. . . Went Over Like A Lead Roller Coaster Car
I made some lead roller coaster cars because of how easily the light little ore car was derailing in tests. But I couldn't seem to get their center of gravity low enough and they turned out to derail even worse than the ore car. So a couple of days work went down the tubes on that one. I tried making really light cars—six to be exact. They worked better than either the ore car or the lead cars so I decided to stay with these. See figures 4 and 5.
Better Living Through Balsa Wood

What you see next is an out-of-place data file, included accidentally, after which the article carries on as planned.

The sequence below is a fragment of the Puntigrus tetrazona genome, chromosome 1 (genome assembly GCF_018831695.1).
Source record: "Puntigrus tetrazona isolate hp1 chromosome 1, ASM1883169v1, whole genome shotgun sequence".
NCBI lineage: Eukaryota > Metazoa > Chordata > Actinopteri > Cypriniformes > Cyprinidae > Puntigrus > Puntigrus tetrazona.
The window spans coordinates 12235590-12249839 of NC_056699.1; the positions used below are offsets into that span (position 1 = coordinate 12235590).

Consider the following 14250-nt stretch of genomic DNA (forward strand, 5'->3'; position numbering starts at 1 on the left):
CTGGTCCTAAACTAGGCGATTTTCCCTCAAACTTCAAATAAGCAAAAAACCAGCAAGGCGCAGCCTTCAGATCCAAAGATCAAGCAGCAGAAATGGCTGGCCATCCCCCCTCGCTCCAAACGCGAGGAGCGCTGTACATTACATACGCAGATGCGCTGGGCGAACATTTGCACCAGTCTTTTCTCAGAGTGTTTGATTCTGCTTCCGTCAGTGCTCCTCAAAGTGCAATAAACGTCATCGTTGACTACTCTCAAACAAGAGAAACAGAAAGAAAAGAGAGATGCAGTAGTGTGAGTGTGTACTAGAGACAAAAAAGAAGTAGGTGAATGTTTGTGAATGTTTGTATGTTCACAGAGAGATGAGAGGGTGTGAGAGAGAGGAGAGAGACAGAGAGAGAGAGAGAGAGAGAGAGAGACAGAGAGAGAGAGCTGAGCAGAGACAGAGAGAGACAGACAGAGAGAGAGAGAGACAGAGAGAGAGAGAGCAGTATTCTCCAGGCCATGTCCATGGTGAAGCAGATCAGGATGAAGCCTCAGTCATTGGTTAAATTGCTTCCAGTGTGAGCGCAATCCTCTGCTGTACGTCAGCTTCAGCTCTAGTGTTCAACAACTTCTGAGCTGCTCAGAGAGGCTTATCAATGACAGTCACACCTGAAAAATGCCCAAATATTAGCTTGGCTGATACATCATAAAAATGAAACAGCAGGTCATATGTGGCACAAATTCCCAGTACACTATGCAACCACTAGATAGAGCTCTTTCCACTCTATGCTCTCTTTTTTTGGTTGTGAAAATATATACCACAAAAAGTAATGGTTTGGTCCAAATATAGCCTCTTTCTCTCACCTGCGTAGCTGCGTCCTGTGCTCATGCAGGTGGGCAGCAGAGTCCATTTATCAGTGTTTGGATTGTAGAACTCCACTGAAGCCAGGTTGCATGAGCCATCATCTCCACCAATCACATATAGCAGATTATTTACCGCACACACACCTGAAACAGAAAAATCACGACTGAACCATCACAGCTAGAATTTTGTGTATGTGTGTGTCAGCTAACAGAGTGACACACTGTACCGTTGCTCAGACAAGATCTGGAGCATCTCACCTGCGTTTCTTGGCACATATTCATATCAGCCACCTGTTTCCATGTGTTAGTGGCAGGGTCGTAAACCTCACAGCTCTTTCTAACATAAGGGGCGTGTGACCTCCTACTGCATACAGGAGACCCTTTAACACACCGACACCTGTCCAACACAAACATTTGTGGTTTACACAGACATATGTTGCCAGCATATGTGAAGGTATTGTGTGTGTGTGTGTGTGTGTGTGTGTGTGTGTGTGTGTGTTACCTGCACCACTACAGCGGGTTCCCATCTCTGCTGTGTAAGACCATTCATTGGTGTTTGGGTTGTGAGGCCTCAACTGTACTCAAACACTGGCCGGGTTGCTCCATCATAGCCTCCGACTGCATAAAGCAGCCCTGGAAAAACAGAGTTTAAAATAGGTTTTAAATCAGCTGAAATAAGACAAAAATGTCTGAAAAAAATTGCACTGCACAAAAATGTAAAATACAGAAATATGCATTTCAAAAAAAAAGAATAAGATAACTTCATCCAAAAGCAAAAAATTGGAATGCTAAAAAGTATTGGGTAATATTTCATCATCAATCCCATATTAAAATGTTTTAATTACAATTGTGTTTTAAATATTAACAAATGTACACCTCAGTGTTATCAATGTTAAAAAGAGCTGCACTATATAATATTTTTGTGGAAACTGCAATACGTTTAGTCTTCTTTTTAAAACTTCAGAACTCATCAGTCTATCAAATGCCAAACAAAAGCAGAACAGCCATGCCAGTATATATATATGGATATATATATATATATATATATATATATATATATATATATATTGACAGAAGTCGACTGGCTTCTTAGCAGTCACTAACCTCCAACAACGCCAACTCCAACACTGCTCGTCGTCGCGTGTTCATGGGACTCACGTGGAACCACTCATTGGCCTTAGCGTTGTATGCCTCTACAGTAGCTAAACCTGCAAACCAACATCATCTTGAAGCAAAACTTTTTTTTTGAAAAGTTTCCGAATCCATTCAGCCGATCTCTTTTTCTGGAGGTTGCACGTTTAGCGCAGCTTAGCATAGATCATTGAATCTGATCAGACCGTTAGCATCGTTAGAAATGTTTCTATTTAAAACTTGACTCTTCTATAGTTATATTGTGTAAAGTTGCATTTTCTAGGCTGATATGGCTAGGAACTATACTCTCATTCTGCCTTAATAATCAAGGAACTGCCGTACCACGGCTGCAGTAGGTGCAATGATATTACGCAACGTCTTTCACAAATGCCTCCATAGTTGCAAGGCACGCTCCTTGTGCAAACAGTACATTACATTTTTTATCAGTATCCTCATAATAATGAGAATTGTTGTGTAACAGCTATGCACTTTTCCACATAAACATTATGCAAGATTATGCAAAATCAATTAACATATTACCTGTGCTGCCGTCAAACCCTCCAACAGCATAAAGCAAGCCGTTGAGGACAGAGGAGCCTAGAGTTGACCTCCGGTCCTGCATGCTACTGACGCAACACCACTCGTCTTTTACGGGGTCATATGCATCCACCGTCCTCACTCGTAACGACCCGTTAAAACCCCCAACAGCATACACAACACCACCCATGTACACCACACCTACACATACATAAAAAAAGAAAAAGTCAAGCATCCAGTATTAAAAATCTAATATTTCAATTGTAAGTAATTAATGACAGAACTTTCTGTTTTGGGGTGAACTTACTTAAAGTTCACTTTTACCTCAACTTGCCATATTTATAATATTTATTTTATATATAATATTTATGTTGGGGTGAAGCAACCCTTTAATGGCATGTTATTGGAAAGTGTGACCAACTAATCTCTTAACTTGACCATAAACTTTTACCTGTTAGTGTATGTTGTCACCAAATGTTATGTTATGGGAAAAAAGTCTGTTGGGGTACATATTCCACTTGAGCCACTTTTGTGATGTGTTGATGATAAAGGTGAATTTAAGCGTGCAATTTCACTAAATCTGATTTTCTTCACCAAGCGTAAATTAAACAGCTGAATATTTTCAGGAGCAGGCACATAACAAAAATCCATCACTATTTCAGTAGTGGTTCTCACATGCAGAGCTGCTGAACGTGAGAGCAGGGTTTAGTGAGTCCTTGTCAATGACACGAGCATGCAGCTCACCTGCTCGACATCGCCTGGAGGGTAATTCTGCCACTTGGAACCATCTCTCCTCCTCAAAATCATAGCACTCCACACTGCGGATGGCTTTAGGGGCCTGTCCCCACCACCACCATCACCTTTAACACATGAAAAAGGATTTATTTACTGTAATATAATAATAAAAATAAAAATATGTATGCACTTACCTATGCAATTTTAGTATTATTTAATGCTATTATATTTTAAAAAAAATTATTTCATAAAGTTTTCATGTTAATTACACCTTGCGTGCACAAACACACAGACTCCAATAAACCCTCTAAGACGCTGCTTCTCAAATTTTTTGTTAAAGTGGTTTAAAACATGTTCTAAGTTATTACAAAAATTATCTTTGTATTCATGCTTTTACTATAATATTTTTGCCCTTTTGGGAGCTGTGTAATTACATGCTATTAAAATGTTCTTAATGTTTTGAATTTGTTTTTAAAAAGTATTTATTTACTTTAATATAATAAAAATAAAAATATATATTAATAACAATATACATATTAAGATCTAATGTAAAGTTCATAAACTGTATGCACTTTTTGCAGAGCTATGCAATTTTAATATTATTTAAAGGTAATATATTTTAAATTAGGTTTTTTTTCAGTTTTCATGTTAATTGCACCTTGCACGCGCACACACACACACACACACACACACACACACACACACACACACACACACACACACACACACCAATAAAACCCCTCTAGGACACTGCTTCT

I cut them out of a piece of ½" x 2" x 3' balsa. Without the low side cuts, the wheels would rub on the bottom of the balsa block. A 3/8" x 1/16" sheet metal screw was the fastener of choice to get the truck (with the coupler cut off as in figures 4 and 5) attached to the car. Besides, the screw was the only heavy part of the car and I wanted that to be low to keep the center of gravity low. I chose metal Bachmann wheelsets because the rims are wide and the flanges deep and I wanted the cars to take sharp curves and not fly off the rail. I glued a couple of sitting people (Preiser) on the seats and had my spouse paint the six cars—she loves making scenery, building and/or scratchbuilding kits, and running trains on our train layout. I got a spool of Anchor black annealed #28 wire and bent a 42mm piece of it as shown below in order to have a way for the cars to get hoisted up the chain-hoist section of the coaster. I poked the wire into the cars as shown in figure 4.